Forget Oil: Water Could be the Defining Issue for Texas

Without enough water, Texas’s economic and agricultural future is in doubt.

By Laura RiceFebruary 11, 2015 8:10 am

One liquid could shape Texas’s future more than any other. And it’s not oil, but water – or the lack thereof.

It’s an issue that’s undeniable in Central Texas – where a private company is planning to drill wells in Hays County and sell water pumped from the aquifer below. The company’s not technically breaking any rules – the wells are in an area that’s not regulated by any groundwater district.

But local activist Jim McMeans says the millions of gallons of water a day they plan to pump raises some big concerns.

“That volume of water being pumped will potentially deplete hundreds perhaps even thousands of local wells in the area and, over time, have a very serious impact on the productivity of the Trinity Aquifer that so many people depend upon,” McMeans says.

But most Texans live in a world where we turn on the faucet, water comes out and we don’t give it much more thought. Should that change? And will it?

Dr. Andy Sansom is executive director of the Meadows Center for Water and the Environment based at Texas State University. Here’s what he tells Texas Standard about the state’s water future:

On Texas’s Current Water Outlook:

“We are going to have twice as many people in Texas in the next 50 years as we have today. And, yet, we have already given permission for more water to be withdrawn from our rivers than is actually in them. Today. So even if we didn’t have a drought, we’re going to have twice as many people to serve in the next 50 years – and we’ve already overextended the amount of surface water that we have.”

On what Texans pay for water:

“You’ll hear people say, ‘Well, why is this a problem – we’ve got a huge amount of water in the Gulf of Mexico. All we have to do is desalinate it and then we’ll be OK.’ The answer to that question is to desalinate water, to take the salt out of it, is a tremendously energy intensive activity and, thus, has a great cost. And then the water would have to be pumped 150 miles or so up here so we could consume it – and that has a huge cost. So if we’re willing to pay several times per gallon what we’re paying now, then some of these more expensive technologies could be brought to bear.”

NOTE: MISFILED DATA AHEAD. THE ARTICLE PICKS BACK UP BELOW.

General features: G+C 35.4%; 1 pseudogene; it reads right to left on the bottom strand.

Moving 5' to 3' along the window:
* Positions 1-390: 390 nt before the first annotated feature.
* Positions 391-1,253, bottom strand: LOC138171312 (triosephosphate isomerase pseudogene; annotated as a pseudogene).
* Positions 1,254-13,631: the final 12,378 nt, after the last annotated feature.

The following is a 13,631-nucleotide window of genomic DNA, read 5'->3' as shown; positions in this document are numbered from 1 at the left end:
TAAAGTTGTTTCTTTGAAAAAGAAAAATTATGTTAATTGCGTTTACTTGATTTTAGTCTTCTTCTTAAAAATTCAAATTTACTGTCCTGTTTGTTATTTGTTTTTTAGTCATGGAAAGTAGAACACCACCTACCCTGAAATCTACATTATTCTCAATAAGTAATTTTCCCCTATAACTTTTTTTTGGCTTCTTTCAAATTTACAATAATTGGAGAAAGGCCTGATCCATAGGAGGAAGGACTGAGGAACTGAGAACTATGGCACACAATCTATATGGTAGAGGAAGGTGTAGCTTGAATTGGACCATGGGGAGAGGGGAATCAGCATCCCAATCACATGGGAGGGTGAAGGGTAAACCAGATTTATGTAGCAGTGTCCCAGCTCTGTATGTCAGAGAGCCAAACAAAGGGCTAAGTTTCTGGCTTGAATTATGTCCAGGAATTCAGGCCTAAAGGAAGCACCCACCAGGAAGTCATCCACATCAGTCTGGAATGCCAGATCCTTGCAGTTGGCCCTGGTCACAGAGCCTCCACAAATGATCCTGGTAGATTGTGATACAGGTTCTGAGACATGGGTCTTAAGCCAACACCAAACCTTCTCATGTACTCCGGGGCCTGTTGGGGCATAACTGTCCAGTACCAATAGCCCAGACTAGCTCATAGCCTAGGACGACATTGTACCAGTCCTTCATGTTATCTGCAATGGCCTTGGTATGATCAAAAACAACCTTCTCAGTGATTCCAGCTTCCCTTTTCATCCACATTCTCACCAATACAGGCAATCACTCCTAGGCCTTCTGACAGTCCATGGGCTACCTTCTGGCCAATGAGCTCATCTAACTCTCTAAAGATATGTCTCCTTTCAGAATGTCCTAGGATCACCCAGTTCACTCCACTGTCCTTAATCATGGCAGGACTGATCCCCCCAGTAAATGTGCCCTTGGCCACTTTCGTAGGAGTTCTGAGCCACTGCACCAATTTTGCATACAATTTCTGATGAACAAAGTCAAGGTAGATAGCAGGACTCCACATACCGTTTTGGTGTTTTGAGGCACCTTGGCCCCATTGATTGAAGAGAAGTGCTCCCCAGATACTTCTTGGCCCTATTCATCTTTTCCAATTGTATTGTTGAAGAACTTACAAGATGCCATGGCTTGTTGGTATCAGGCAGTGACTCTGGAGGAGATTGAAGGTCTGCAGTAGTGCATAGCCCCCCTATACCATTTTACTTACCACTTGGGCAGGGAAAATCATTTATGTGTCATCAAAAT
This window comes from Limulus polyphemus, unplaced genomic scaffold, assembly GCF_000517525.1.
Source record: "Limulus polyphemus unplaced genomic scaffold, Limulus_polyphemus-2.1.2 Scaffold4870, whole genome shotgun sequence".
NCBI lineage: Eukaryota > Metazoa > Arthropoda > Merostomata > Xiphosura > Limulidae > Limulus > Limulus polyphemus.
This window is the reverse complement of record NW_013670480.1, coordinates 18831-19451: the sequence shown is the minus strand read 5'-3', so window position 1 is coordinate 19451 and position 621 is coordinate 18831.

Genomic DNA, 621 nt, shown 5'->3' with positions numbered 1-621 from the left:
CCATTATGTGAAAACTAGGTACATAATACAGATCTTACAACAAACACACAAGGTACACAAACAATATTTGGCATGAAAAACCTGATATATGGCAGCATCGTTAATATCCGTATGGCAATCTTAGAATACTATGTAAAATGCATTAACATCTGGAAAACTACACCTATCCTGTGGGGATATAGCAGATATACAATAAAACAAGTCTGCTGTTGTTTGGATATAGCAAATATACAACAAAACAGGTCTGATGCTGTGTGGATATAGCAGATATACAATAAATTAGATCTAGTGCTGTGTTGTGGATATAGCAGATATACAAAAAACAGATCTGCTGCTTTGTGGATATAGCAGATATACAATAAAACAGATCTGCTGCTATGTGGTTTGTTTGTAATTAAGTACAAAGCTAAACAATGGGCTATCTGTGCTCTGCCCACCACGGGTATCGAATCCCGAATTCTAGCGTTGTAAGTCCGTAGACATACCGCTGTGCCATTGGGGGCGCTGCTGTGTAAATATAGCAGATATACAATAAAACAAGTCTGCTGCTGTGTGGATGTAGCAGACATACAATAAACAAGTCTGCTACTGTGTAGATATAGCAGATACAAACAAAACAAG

On What Lack of Water Could Mean for Texas Agriculture:

“My greatest worry and, unfortunately, my belief is that certain types of agricultural practices such as, unfortunately, the flood irrigation of rice fields will probably not be seen in our children’s lifetimes because it’s simply unsustainable… [Next] could be irrigation on the high plains, up in the Panhandle, could be things like pecan orchard irrigation.”

What’s Next:

Texans recognize the potential water crisis ahead. In 2013, they voted overwhelmingly to approve a constitutional amendment to funnel some money from the state’s so-called “Rainy Day Fund” to water projects.

Right now, the Texas board in charge of the five-year state water plan is reviewing applications to fund an estimated $800 million in projects. The TWDB received 48 applications for more than $5.5 billion.

[cq_vc_thumbnailcaption images=”2334″ minheight=”100%” smallheight=”100%” imageposition=”top” backgroundcolor=”#efefef” autoplayspeed=”4000″ imagewidth=”480″ captiontitle=”Filipa Rodrigues, Texas Standard” caption=”Dr. Andy Sansom talks about how water will impact Texas’s future.”]